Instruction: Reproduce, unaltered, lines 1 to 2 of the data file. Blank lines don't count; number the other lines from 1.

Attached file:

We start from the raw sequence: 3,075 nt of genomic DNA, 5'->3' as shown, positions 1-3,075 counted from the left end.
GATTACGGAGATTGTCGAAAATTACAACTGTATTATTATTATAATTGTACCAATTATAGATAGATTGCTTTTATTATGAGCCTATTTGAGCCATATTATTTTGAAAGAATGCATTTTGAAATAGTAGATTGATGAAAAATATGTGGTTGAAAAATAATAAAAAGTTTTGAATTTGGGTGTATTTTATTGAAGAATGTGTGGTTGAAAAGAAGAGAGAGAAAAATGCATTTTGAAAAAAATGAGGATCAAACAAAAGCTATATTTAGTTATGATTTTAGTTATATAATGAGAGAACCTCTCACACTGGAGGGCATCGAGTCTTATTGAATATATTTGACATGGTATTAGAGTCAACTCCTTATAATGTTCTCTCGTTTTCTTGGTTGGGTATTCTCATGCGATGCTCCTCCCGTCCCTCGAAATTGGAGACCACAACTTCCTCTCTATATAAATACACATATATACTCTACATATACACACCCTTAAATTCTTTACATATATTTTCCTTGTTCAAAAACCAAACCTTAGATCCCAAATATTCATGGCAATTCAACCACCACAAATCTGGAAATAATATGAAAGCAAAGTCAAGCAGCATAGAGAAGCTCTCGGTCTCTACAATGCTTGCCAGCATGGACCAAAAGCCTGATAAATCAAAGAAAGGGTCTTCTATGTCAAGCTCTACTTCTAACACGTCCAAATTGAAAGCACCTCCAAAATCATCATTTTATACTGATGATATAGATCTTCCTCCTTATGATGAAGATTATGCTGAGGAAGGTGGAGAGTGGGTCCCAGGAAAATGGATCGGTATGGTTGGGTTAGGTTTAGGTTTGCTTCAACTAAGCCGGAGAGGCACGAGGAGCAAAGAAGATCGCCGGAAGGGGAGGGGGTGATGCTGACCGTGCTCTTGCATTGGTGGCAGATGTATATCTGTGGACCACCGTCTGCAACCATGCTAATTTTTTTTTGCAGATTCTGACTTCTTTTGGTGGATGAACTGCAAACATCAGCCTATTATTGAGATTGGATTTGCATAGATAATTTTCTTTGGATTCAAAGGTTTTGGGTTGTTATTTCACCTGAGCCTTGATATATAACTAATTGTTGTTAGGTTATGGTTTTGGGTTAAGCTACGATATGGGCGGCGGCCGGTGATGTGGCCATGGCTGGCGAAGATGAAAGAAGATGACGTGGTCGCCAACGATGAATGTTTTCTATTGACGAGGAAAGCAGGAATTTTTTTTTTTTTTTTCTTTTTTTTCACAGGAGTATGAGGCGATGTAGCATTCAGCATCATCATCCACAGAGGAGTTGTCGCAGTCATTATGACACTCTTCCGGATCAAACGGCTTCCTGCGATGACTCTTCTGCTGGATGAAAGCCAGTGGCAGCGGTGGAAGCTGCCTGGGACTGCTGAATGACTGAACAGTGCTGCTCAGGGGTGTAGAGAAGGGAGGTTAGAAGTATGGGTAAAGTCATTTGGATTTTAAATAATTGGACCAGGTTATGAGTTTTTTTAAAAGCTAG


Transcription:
We start from the raw sequence: 3,075 nt of genomic DNA, 5'->3' as shown, positions 1-3,075 counted from the left end.
GATTACGGAGATTGTCGAAAATTACAACTGTATTATTATTATAATTGTACCAATTATAGATAGATTGCTTTTATTATGAGCCTATTTGAGCCATATTATTTTGAAAGAATGCATTTTGAAATAGTAGATTGATGAAAAATATGTGGTTGAAAAATAATAAAAAGTTTTGAATTTGGGTGTATTTTATTGAAGAATGTGTGGTTGAAAAGAAGAGAGAGAAAAATGCATTTTGAAAAAAATGAGGATCAAACAAAAGCTATATTTAGTTATGATTTTAGTTATATAATGAGAGAACCTCTCACACTGGAGGGCATCGAGTCTTATTGAATATATTTGACATGGTATTAGAGTCAACTCCTTATAATGTTCTCTCGTTTTCTTGGTTGGGTATTCTCATGCGATGCTCCTCCCGTCCCTCGAAATTGGAGACCACAACTTCCTCTCTATATAAATACACATATATACTCTACATATACACACCCTTAAATTCTTTACATATATTTTCCTTGTTCAAAAACCAAACCTTAGATCCCAAATATTCATGGCAATTCAACCACCACAAATCTGGAAATAATATGAAAGCAAAGTCAAGCAGCATAGAGAAGCTCTCGGTCTCTACAATGCTTGCCAGCATGGACCAAAAGCCTGATAAATCAAAGAAAGGGTCTTCTATGTCAAGCTCTACTTCTAACACGTCCAAATTGAAAGCACCTCCAAAATCATCATTTTATACTGATGATATAGATCTTCCTCCTTATGATGAAGATTATGCTGAGGAAGGTGGAGAGTGGGTCCCAGGAAAATGGATCGGTATGGTTGGGTTAGGTTTAGGTTTGCTTCAACTAAGCCGGAGAGGCACGAGGAGCAAAGAAGATCGCCGGAAGGGGAGGGGGTGATGCTGACCGTGCTCTTGCATTGGTGGCAGATGTATATCTGTGGACCACCGTCTGCAACCATGCTAATTTTTTTTTGCAGATTCTGACTTCTTTTGGTGGATGAACTGCAAACATCAGCCTATTATTGAGATTGGATTTGCATAGATAATTTTCTTTGGATTCAAAGGTTTTGGGTTGTTATTTCACCTGAGCCTTGATATATAACTAATTGTTGTTAGGTTATGGTTTTGGGTTAAGCTACGATATGGGCGGCGGCCGGTGATGTGGCCATGGCTGGCGAAGATGAAAGAAGATGACGTGGTCGCCAACGATGAATGTTTTCTATTGACGAGGAAAGCAGGAATTTTTTTTTTTTTTTTCTTTTTTTTCACAGGAGTATGAGGCGATGTAGCATTCAGCATCATCATCCACAGAGGAGTTGTCGCAGTCATTATGACACTCTTCCGGATCAAACGGCTTCCTGCGATGACTCTTCTGCTGGATGAAAGCCAGTGGCAGCGGTGGAAGCTGCCTGGGACTGCTGAATGACTGAACAGTGCTGCTCAGGGGTGTAGAGAAGGGAGGTTAGAAGTATGGGTAAAGTCATTTGGATTTTAAATAATTGGACCAGGTTATGAGTTTTTTTAAAAGCTAG